Saffron, gift calendars, and a bearded man visiting your family gathering unexpectedly in the evening — the Swedish Christmas is amazingly wonderful. Some traditions might seem peculiar, but by the end of this article, you’re bound to start lighting candles every December Sunday and become addicted to Lussebullar.
Unlike many other countries, the Swedish Christmas climax happens on Christmas Eve. The 24th is the Day, with a capital D, and the Swedish Julafton is when people get together, eat a lot of food, open presents, and just have a great time. Every family has their own traditions, but most often, the festivities begin around early afternoon when everyone gathers at home and watches the Disney Christmas Special on TV. Then, the dinner, or Julbord, is served, before a visit from Santa himself, gift opening, and quality time. It’s without a doubt a wonderful evening, and when other countries wake up early and excitedly on the 25th, Sweden gets to sleep in.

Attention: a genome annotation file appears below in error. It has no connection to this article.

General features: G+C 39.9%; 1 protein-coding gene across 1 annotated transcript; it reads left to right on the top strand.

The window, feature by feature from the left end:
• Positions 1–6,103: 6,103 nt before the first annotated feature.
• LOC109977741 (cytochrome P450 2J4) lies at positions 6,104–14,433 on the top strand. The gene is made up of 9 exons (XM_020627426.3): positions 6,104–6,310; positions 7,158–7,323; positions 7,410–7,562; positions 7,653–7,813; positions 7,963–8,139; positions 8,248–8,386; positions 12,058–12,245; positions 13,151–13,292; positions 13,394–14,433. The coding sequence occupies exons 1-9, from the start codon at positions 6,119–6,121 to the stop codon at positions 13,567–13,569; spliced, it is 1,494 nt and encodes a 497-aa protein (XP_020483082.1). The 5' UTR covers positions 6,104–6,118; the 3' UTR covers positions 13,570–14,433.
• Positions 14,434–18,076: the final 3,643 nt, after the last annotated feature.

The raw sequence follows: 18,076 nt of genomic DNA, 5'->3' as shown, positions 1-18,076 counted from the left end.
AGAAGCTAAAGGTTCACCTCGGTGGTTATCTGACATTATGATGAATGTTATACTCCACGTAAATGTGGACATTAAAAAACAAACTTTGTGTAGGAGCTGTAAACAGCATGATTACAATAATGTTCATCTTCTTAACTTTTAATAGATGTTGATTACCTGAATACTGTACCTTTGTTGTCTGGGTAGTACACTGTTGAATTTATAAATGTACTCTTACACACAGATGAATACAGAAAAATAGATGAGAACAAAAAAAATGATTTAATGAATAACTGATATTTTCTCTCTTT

No Swedish Christmas is complete without the traditional saffron bun. Sometimes called Lussekatt, the bun is a regular sweet wheat bun with the taste of saffron. Raisins are almost always involved, and the bun is curled to an S-shape before being baked. It is often eaten together with gingerbread cookies, and yes, it is incredibly delicious.
During the morning of December 13th, some girls dress up in white with candles in their hair. It’s not a fire hazard; it’s just Lucia. Originally Catholic, St. Lucia was a young saint from Italy who became convicted for illegal witchcraft. In Sweden, she is celebrated in December in the form of young girls dressing up as her and singing to an audience at schools, work places, and nursing homes. There is always one girl who is Lucia; she walks in the front of the group and gets a few solo performances, while the others are Tärnor — maids who are part of the rest of the choir. They are great singers; the performance is well planned; and most importantly, sometimes you get a free Christmas cookie afterwards.